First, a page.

So, you remember a few weeks ago when I wrote that the Broncos should draft Vontaze Burfict?
Forgive me for taking crazy pills; thank the football gods for creating the NFL combine.
Not only should the Broncos not draft this guy, neither should any other team.
He started the week by blaming his coaches at Arizona State for his past troubles. Then he spouted off that he was the best linebacker in the draft. When it came time to show what he could do physically, he was (thus far) the biggest disappointment of the combine.
(Note: This is the third part in
an Epic a mini ten-part series on the Worst Moves of 2011; we'll also be doing a ten-part mini on the Ten Best Moves of 2011. If you want to see #10: Trading Jabar Gaffney, click here; #9: The Duke Takes on Twitter, click here.)
As Tom Nalen said earlier in the week, it's all Josh McDaniels' fault.
Last time we hooked up, dear readers, I pointed out John Elway's mishaps into social media. I speculated that because of the previous regime, one in which Josh McDaniels went all WW2 propaganda on everyone (loose lips sink ships, y'all), the Denver Broncos were set on making 2011 one in which there were multiple points of contact, interviews were as easy to come by as substance abuse in Oakland, and the organization was open and transparent as a Knowshown Moreno personalized license plate.
(Note: This is the second in
an Epic a mini ten-part series on the Worst Moves of 2011; We'll also be doing a ten-part mini on the Ten Best Moves of 2011. If you want to see #10: Trading Jabar Gaffney, click here.)
Social media--it's all the rage. Like a moth to a flame (or an illiterate with an eye piercing to a bag of K2), corporations are flinging themselves headlong into the space with little thought of the results of their actions. The recent McDonald's Chicken McNuggets Twitter disaster is just one example.
The Denver Broncos' foray into social media, while not a meltdown of epic proportions, was certainly fraught with its share of missteps. And that's why John Elway's venture into Twitter is #9 on our list of the Ten Worst Moves of 2011.
After the regime of Josh McDaniels, in which nothing was given, contact was limited to only one Napoleonic figure, and misinformation was as highly prized as the real McCoy, the Broncos felt like social media was an opportunity to reconnect with fans and present a kinder, gentler organization. In fact, Jim Saccomano, Vice President of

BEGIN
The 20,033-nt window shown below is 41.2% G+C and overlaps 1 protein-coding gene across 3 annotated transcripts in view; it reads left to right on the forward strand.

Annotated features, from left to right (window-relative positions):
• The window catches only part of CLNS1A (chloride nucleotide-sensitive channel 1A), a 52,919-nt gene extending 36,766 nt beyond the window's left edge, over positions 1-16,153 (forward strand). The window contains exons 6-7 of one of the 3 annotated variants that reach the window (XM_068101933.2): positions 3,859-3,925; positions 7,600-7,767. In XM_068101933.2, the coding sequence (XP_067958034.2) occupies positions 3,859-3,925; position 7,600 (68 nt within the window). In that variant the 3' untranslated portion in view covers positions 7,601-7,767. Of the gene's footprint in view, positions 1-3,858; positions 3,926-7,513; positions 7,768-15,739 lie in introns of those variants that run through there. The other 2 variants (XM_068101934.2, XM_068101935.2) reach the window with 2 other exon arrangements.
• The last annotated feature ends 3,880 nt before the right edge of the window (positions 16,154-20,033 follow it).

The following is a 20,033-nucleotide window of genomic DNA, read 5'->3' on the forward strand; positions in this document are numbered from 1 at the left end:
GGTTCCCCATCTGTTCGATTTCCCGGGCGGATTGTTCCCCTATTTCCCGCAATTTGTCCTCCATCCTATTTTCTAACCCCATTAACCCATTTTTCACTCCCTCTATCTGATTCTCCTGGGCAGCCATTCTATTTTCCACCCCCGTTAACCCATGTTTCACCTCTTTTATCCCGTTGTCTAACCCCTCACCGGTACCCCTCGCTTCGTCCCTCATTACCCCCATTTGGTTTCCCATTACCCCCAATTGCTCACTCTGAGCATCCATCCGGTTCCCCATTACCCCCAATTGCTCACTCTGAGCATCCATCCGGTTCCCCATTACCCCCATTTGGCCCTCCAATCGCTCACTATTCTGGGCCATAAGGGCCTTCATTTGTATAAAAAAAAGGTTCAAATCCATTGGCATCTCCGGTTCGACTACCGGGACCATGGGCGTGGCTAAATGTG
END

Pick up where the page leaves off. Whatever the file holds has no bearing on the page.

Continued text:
Kool-Aid Public Relations, tweeted in September of 2011: "Level of availability to press by coach Fox, John Elway, and personnel people unmatched in recent Denver seasons."
That sounds downright neighborly. And you can hardly blame the Broncos. McDaniels might have been headed down the path of Scott Pioli for all we know, and with Brian Xanders so afraid to express his desire to draft Clay Matthews, he might have gone into a shell.
1. Giants fans were fooled by randomness. The Giants had three fumbles - one was negated by penalty, and they recovered the other two. As we all know, fumbling is not random, but fumble recovery is. If any of those fumbles goes the other direction, the Patriots win this game. History's winners write the narrative, however, so all you need to know is that Eli Manning is a winner and so is Tom Coughlin. And technically, that's true.
2. Field position matters. The starting field position for the Giants yesterday was 25-yard line. The average for the Patriots was the 16-yard line. That eight yards may not seem like a lot, and it is a small sample size, but from an Expected Points Value (EPV), it's meaningful. The difference in EPV from the two numbers is 3.87 points alone in a game that ended 21-17. No, it's not direct causation, just another way of saying where you start your drive matters--a lot.
3. Gunslingers are still important. Watching Manning and Brady sling the ball all over the field in multiple wide receiver sets while progressing through two and three reads in the pocket was impressive, and it demonstrates again the importance of having a quarterback who can make like Devo--that is to say, whip it. Did I mention Tim Tebow? Do I have to?
One gap or two?
Now that the Broncos have hired Jack Del Rio as their defensive coordinator, will they continue to run the aggressive one-gap 4-3 that Dennis Allen favored, or the rumored and virtually extinct two-gap version?
In order to get an idea, I went to the tape of twelve of the Jacksonville Jaguars' games over the last two years. That's because Mel Tucker, the Jags' defensive coordinator, had been rumored to be contemplating a switch to a two-gap system, but it never happened under Del Rio's leadership. And despite articles claiming that Tucker and Del Rio were running a 4-3 two-gap system in Jacksonville, I never saw it.